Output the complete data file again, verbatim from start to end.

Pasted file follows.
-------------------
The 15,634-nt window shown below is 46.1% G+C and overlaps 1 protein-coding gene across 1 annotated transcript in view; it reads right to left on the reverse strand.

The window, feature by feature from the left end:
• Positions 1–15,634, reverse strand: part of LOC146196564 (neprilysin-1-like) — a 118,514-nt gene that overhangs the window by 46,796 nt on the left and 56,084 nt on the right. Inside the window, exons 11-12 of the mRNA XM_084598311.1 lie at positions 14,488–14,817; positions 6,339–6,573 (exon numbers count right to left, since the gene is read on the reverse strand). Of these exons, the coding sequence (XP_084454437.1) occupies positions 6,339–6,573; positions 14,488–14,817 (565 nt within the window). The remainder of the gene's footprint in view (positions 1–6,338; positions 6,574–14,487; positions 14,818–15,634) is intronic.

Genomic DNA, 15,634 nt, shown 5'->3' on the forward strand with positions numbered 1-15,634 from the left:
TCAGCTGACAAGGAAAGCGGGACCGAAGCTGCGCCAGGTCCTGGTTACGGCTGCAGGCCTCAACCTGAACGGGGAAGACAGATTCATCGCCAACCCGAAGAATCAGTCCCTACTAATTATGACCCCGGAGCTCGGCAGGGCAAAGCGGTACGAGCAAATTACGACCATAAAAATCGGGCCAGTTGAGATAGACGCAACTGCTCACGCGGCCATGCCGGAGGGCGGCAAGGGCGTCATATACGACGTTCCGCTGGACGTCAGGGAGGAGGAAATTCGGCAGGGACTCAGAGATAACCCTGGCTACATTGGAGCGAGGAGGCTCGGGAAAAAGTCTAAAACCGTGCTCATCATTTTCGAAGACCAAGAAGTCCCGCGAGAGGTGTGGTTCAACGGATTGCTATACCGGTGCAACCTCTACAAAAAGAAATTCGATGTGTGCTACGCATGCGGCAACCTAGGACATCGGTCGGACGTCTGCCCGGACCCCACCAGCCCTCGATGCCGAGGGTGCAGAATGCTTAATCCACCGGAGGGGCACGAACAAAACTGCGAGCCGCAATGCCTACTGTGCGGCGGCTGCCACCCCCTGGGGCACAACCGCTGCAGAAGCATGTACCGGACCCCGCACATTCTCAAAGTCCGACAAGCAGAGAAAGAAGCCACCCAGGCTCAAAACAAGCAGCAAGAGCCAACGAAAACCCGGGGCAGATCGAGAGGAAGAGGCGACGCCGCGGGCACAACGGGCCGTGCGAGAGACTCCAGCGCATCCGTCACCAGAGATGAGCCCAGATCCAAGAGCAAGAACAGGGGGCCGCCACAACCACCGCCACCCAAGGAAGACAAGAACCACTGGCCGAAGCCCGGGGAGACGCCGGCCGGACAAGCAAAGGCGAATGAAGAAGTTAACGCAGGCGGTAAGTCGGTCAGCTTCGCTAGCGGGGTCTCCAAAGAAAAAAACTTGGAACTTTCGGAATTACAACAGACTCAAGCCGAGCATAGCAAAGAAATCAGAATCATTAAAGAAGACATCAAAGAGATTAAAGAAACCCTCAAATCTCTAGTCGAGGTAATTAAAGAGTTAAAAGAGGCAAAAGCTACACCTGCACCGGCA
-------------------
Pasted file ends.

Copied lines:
The 15,634-nt window shown below is 46.1% G+C and overlaps 1 protein-coding gene across 1 annotated transcript in view; it reads right to left on the reverse strand.

The window, feature by feature from the left end:
• Positions 1–15,634, reverse strand: part of LOC146196564 (neprilysin-1-like) — a 118,514-nt gene that overhangs the window by 46,796 nt on the left and 56,084 nt on the right. Inside the window, exons 11-12 of the mRNA XM_084598311.1 lie at positions 14,488–14,817; positions 6,339–6,573 (exon numbers count right to left, since the gene is read on the reverse strand). Of these exons, the coding sequence (XP_084454437.1) occupies positions 6,339–6,573; positions 14,488–14,817 (565 nt within the window). The remainder of the gene's footprint in view (positions 1–6,338; positions 6,574–14,487; positions 14,818–15,634) is intronic.

Genomic DNA, 15,634 nt, shown 5'->3' on the forward strand with positions numbered 1-15,634 from the left:
TCAGCTGACAAGGAAAGCGGGACCGAAGCTGCGCCAGGTCCTGGTTACGGCTGCAGGCCTCAACCTGAACGGGGAAGACAGATTCATCGCCAACCCGAAGAATCAGTCCCTACTAATTATGACCCCGGAGCTCGGCAGGGCAAAGCGGTACGAGCAAATTACGACCATAAAAATCGGGCCAGTTGAGATAGACGCAACTGCTCACGCGGCCATGCCGGAGGGCGGCAAGGGCGTCATATACGACGTTCCGCTGGACGTCAGGGAGGAGGAAATTCGGCAGGGACTCAGAGATAACCCTGGCTACATTGGAGCGAGGAGGCTCGGGAAAAAGTCTAAAACCGTGCTCATCATTTTCGAAGACCAAGAAGTCCCGCGAGAGGTGTGGTTCAACGGATTGCTATACCGGTGCAACCTCTACAAAAAGAAATTCGATGTGTGCTACGCATGCGGCAACCTAGGACATCGGTCGGACGTCTGCCCGGACCCCACCAGCCCTCGATGCCGAGGGTGCAGAATGCTTAATCCACCGGAGGGGCACGAACAAAACTGCGAGCCGCAATGCCTACTGTGCGGCGGCTGCCACCCCCTGGGGCACAACCGCTGCAGAAGCATGTACCGGACCCCGCACATTCTCAAAGTCCGACAAGCAGAGAAAGAAGCCACCCAGGCTCAAAACAAGCAGCAAGAGCCAACGAAAACCCGGGGCAGATCGAGAGGAAGAGGCGACGCCGCGGGCACAACGGGCCGTGCGAGAGACTCCAGCGCATCCGTCACCAGAGATGAGCCCAGATCCAAGAGCAAGAACAGGGGGCCGCCACAACCACCGCCACCCAAGGAAGACAAGAACCACTGGCCGAAGCCCGGGGAGACGCCGGCCGGACAAGCAAAGGCGAATGAAGAAGTTAACGCAGGCGGTAAGTCGGTCAGCTTCGCTAGCGGGGTCTCCAAAGAAAAAAACTTGGAACTTTCGGAATTACAACAGACTCAAGCCGAGCATAGCAAAGAAATCAGAATCATTAAAGAAGACATCAAAGAGATTAAAGAAACCCTCAAATCTCTAGTCGAGGTAATTAAAGAGTTAAAAGAGGCAAAAGCTACACCTGCACCGGCA